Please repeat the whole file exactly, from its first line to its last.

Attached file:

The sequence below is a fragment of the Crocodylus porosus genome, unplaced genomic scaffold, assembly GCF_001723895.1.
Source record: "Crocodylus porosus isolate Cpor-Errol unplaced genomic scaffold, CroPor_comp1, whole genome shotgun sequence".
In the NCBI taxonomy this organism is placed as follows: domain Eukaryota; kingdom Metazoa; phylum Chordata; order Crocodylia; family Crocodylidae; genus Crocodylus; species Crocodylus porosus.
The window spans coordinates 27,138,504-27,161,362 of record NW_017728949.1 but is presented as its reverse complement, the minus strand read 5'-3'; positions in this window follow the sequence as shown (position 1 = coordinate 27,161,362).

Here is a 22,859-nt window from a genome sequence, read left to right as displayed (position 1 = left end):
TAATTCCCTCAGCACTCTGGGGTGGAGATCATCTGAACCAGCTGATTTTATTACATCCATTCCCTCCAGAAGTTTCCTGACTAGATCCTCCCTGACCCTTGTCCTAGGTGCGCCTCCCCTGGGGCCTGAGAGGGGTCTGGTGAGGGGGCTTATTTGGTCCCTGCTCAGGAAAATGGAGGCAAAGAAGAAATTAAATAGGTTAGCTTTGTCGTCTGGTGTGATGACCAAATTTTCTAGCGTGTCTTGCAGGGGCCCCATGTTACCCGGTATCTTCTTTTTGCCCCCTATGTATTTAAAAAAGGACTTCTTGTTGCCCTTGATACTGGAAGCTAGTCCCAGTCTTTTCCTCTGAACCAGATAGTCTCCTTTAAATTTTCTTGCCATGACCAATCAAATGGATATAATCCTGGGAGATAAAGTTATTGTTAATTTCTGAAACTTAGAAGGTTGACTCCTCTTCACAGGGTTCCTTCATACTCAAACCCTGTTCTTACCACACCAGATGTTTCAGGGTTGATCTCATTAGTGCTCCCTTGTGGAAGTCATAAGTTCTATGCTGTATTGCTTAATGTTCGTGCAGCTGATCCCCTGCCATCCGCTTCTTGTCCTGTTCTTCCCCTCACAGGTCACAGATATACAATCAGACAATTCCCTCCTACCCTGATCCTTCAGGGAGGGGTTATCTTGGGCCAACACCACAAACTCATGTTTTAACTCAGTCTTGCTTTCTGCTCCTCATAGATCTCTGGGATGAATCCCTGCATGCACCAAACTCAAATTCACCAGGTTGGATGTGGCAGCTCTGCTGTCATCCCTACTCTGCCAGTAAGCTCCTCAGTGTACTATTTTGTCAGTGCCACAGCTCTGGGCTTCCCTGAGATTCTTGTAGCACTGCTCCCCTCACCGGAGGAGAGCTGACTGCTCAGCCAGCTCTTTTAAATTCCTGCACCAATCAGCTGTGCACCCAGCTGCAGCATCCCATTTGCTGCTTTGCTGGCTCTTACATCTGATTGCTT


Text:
The sequence below is a fragment of the Crocodylus porosus genome, unplaced genomic scaffold, assembly GCF_001723895.1.
Source record: "Crocodylus porosus isolate Cpor-Errol unplaced genomic scaffold, CroPor_comp1, whole genome shotgun sequence".
In the NCBI taxonomy this organism is placed as follows: domain Eukaryota; kingdom Metazoa; phylum Chordata; order Crocodylia; family Crocodylidae; genus Crocodylus; species Crocodylus porosus.
The window spans coordinates 27,138,504-27,161,362 of record NW_017728949.1 but is presented as its reverse complement, the minus strand read 5'-3'; positions in this window follow the sequence as shown (position 1 = coordinate 27,161,362).

Here is a 22,859-nt window from a genome sequence, read left to right as displayed (position 1 = left end):
TAATTCCCTCAGCACTCTGGGGTGGAGATCATCTGAACCAGCTGATTTTATTACATCCATTCCCTCCAGAAGTTTCCTGACTAGATCCTCCCTGACCCTTGTCCTAGGTGCGCCTCCCCTGGGGCCTGAGAGGGGTCTGGTGAGGGGGCTTATTTGGTCCCTGCTCAGGAAAATGGAGGCAAAGAAGAAATTAAATAGGTTAGCTTTGTCGTCTGGTGTGATGACCAAATTTTCTAGCGTGTCTTGCAGGGGCCCCATGTTACCCGGTATCTTCTTTTTGCCCCCTATGTATTTAAAAAAGGACTTCTTGTTGCCCTTGATACTGGAAGCTAGTCCCAGTCTTTTCCTCTGAACCAGATAGTCTCCTTTAAATTTTCTTGCCATGACCAATCAAATGGATATAATCCTGGGAGATAAAGTTATTGTTAATTTCTGAAACTTAGAAGGTTGACTCCTCTTCACAGGGTTCCTTCATACTCAAACCCTGTTCTTACCACACCAGATGTTTCAGGGTTGATCTCATTAGTGCTCCCTTGTGGAAGTCATAAGTTCTATGCTGTATTGCTTAATGTTCGTGCAGCTGATCCCCTGCCATCCGCTTCTTGTCCTGTTCTTCCCCTCACAGGTCACAGATATACAATCAGACAATTCCCTCCTACCCTGATCCTTCAGGGAGGGGTTATCTTGGGCCAACACCACAAACTCATGTTTTAACTCAGTCTTGCTTTCTGCTCCTCATAGATCTCTGGGATGAATCCCTGCATGCACCAAACTCAAATTCACCAGGTTGGATGTGGCAGCTCTGCTGTCATCCCTACTCTGCCAGTAAGCTCCTCAGTGTACTATTTTGTCAGTGCCACAGCTCTGGGCTTCCCTGAGATTCTTGTAGCACTGCTCCCCTCACCGGAGGAGAGCTGACTGCTCAGCCAGCTCTTTTAAATTCCTGCACCAATCAGCTGTGCACCCAGCTGCAGCATCCCATTTGCTGCTTTGCTGGCTCTTACATCTGATTGCTT